If you’ve ever ordered something from Amazon you’ve probably encountered what I call the Russian Doll trick: opening a huge box to go through and find tons of plastic bubble wrap only to find a tiny little product like a USB hub or sunglasses. Not only is this type of packaging incredibly wasteful but more importantly, at least from Amazon’s point of view, it is also costing them too much to stock and ship.
Therefore, Amazon has made a policy change to crack down on this, leading many smaller companies scrambling to get back on the right side of Amazon’s packaging policies.
On Wednesday, July 31st, The Wall Street Journal reported that Amazon will be enforcing these rules starting from August 1st.
(Note: the article is behind a paywall. You can also see a summary of the article at CNET).
This seems like a great idea, and overall, I’d say that it is. As more and more retails are done through ecommerce, we need to be conscious of the resources we’re using. Not only fuel, but also plastic wrap and packaging is becoming more of an issue.
However, with Amazon you can bet that they’re not absorbing all this cost by themselves. A lot of this lands on the shoulders of small and medium sized companies. Larger companies like P&G, Sony, etc., can easily absorb the costs of new package design and production. It is the other ones that need to quickly update their packaging.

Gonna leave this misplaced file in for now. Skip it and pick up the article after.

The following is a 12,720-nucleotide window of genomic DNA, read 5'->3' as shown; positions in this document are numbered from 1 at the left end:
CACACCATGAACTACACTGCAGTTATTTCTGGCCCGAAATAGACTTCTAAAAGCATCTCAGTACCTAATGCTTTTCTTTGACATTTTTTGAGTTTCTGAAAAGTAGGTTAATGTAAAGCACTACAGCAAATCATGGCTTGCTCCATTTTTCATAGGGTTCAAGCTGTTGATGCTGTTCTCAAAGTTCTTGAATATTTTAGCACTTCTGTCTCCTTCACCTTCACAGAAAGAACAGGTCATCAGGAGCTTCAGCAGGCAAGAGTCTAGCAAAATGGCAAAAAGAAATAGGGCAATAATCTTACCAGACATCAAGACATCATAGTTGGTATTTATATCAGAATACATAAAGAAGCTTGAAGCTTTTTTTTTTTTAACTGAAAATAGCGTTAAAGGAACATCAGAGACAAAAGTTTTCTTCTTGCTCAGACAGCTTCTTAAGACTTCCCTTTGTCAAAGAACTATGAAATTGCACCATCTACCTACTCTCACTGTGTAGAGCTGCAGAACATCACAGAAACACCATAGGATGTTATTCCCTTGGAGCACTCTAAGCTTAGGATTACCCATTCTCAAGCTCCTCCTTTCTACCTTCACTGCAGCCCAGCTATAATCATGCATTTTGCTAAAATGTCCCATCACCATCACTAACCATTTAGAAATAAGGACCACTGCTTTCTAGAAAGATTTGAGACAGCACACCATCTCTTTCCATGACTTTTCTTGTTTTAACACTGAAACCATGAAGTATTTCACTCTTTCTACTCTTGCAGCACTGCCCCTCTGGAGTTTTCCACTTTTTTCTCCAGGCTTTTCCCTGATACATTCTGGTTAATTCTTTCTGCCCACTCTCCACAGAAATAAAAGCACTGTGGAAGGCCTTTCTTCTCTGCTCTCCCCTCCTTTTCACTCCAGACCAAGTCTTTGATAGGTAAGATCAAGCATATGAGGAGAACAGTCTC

Also, I don’t believe that this will be only something that Amazon will do. They are leading the wave here. Just as California leads the way in emission standards for automobiles, then the rest of country follows suit since its such a big market, I believe the same thing will happen for retail packaging. Amazon requires this, and even if other retailer don’t follow suit it will still make sense to develop one type of packaging that can work everywhere.
So, if it is a necessity, and a trend, and good for the environment, what should a Taiwanese company that exports do?
I’d recommend that you embrace it. Making more efficient, effective packaging doesn’t mean it has to lack character. There are plenty of beautiful, original packaging designs that can bring all these ideas together. Furthermore, you should make it part of your Brand Identity. Make it part of your Brand Culture. These are the types of things that we find are becoming more and more important to consumers the world over.
For a good case study of a brand that put this idea of packaging to heart, see our client, Apera.
It short, rather than fight global trends towards sustainable packaging, make sure that brand embraces it and designs the right packaging for your product, made from the right materials, and make sure everyone sees it.
Article written by
Richard H. deVries
Richard has over 20 years of consulting and sales experience in North America, Taiwan and China and is skilled at helping Taiwanese companies expand overseas. He graduated with a BA from University of Waterloo in Canada, an MBA from National Cheng Chi University (NCCU) in Taiwan, and recently completed his studies in AI (Artificial Intelligence), machine learning, and robotics from MIT Sloan.
You can connect or follow Richard on LinkedIn at www.linkedin.com/in/devriesrichard